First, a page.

“My father did not want me to go to school. He tried to hide me from the prying eyes of Native Authority officials who had embarked on compulsory mass literacy campaign in the region. My father soon discovered that he could not resist the wind of change that was blowing through the area at the time.”

His father change of mind did not come easily. He was arrested for trying to stop Atiku from getting educated.

“For trying to stop me from going to school, my father was arrested, charged to an Alkali court and fined 10 Shillings, He refused to pay the fine. He said he had no money.

“He spent a few days in jail until my maternal grandmother, who made local soap for sale in the community, raised the money to pay the fine and father was released to her.

“But my father was not a happy man. He was sad and angry that his only child had been taken away from him to be exposed to a strange world. He saw Western education as a threat to their cherished values and way of life.”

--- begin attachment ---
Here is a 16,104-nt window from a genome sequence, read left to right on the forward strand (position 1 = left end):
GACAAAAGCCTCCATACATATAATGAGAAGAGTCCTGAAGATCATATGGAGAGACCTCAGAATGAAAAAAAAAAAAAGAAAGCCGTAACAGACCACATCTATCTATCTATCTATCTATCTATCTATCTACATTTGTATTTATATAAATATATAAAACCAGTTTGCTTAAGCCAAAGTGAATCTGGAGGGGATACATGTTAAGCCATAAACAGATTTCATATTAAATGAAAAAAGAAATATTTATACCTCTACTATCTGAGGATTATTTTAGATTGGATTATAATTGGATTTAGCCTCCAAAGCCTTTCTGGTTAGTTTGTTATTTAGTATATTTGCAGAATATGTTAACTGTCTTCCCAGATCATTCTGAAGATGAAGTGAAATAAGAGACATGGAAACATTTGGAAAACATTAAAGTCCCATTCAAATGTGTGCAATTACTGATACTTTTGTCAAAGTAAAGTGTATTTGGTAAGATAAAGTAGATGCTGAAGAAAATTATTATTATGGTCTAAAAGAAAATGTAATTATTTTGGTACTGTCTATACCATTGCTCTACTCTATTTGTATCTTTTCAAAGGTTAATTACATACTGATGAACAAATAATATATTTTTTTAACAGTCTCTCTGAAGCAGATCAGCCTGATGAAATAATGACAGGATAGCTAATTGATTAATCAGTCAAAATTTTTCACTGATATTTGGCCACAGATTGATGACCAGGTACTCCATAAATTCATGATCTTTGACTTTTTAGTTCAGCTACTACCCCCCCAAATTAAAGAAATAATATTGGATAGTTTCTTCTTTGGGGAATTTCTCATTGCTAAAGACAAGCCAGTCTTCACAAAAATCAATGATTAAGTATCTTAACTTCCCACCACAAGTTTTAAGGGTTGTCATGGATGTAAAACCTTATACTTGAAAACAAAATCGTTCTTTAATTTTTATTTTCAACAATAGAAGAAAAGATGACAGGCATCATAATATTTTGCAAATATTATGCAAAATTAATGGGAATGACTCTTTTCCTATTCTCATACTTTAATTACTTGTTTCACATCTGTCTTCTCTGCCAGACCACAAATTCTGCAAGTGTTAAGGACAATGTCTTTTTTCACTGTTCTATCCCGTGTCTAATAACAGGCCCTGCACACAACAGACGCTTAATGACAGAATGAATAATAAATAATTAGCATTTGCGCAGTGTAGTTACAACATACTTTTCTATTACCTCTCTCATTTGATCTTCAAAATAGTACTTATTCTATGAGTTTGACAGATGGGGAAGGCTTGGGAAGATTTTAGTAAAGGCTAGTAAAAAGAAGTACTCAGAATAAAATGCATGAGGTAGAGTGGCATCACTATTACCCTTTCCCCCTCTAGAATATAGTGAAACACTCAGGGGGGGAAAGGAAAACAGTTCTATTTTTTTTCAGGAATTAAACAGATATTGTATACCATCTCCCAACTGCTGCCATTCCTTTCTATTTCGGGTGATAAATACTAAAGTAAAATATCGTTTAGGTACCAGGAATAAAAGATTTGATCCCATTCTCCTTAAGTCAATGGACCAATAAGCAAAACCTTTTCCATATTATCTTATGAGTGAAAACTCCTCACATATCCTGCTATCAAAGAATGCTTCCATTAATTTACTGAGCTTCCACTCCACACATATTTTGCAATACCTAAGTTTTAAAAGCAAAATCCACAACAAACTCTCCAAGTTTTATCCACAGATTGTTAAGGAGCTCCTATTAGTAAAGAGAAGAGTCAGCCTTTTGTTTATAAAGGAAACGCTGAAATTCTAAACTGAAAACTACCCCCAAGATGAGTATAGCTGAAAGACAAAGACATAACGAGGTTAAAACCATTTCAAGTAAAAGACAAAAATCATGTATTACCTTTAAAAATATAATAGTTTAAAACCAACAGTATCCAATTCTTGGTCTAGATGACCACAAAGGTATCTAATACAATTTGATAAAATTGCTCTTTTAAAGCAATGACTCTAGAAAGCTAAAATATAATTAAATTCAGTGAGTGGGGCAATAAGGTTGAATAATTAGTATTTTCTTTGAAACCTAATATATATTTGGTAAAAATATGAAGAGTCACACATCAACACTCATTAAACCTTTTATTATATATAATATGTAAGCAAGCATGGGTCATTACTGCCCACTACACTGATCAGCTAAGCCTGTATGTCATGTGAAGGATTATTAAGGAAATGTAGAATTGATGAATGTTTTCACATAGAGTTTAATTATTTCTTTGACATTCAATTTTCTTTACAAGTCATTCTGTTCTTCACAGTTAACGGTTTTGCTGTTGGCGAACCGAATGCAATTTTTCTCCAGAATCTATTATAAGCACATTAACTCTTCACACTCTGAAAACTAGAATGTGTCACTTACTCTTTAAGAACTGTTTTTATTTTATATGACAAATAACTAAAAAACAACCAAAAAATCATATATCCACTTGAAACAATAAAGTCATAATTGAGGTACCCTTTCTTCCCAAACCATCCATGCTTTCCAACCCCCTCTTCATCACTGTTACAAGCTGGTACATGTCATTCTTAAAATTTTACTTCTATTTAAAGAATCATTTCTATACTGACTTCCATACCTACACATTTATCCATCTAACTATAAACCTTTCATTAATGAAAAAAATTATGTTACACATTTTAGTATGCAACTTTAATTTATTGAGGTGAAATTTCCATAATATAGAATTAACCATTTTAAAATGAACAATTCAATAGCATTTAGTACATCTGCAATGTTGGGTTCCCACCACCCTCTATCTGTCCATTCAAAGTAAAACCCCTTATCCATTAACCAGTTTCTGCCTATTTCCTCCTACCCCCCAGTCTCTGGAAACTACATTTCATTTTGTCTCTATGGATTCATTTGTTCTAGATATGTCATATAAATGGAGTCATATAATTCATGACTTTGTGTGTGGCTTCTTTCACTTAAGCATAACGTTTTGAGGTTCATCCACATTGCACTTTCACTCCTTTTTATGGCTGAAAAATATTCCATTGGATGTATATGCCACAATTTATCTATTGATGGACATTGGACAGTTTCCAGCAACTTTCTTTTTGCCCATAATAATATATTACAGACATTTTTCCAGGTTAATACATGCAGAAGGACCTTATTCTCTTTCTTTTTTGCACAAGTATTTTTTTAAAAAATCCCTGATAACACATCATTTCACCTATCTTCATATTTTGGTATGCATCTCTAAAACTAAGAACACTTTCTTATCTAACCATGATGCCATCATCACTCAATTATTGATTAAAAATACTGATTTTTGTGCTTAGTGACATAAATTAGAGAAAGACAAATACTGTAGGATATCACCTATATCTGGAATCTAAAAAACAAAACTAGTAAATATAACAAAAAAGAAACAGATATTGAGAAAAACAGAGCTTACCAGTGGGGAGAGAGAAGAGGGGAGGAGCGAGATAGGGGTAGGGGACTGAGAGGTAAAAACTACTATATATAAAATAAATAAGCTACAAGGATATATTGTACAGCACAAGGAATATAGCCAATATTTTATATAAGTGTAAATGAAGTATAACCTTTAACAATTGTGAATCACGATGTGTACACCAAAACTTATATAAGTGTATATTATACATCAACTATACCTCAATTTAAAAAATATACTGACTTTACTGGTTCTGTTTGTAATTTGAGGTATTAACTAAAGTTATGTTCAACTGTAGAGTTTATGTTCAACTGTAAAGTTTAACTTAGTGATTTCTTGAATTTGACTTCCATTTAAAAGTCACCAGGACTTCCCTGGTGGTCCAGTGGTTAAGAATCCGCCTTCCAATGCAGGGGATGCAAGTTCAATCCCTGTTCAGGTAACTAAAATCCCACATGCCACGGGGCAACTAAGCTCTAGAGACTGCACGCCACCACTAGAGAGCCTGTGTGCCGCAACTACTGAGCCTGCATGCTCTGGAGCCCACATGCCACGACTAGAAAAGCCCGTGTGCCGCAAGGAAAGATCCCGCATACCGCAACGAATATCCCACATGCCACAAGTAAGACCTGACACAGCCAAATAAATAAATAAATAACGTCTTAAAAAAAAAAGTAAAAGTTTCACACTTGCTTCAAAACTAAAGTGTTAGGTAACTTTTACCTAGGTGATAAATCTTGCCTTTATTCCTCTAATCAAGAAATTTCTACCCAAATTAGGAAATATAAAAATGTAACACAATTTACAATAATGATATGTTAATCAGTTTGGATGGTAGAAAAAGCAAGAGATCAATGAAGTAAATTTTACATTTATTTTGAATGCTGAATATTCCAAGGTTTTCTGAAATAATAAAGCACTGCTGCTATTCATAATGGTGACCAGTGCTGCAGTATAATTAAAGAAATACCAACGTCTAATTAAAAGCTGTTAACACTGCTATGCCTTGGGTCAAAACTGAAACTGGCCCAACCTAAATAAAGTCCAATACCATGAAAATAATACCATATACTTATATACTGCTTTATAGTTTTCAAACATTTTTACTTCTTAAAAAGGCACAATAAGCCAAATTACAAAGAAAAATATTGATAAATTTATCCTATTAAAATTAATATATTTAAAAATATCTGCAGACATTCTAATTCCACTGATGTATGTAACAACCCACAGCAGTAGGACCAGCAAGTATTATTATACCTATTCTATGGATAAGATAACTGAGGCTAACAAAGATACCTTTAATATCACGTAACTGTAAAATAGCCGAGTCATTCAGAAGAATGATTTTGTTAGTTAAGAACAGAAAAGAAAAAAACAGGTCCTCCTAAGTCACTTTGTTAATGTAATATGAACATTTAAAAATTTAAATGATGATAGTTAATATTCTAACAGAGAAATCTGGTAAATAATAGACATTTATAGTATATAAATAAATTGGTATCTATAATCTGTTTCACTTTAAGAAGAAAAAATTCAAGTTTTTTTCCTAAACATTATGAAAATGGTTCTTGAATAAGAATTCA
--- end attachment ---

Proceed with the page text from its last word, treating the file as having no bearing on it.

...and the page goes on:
The promising future of a young Atiku Abubakar went bad after he lost his father. He became responsible for his mother. This motivated him to become successful and excel in life.

“I resolved to work hard, remain focused and be successful in life to make my father proud, I was sure that he was somewhere watching over me. I did not want to disappoint him, I wish father had lived long enough to see the benefits of Western education in my life.”

His First Money

At age 15, Atiku Abubakar will spend his holidays working to raise money for his needs and his mother.

He found a job as a clerk at local Authourity and his boss happened to be the famous Adamu Ciroma.

It appears Atiku developed his money management skills early as he was able to save money from his holiday job to buy a house for his mother at such a young age.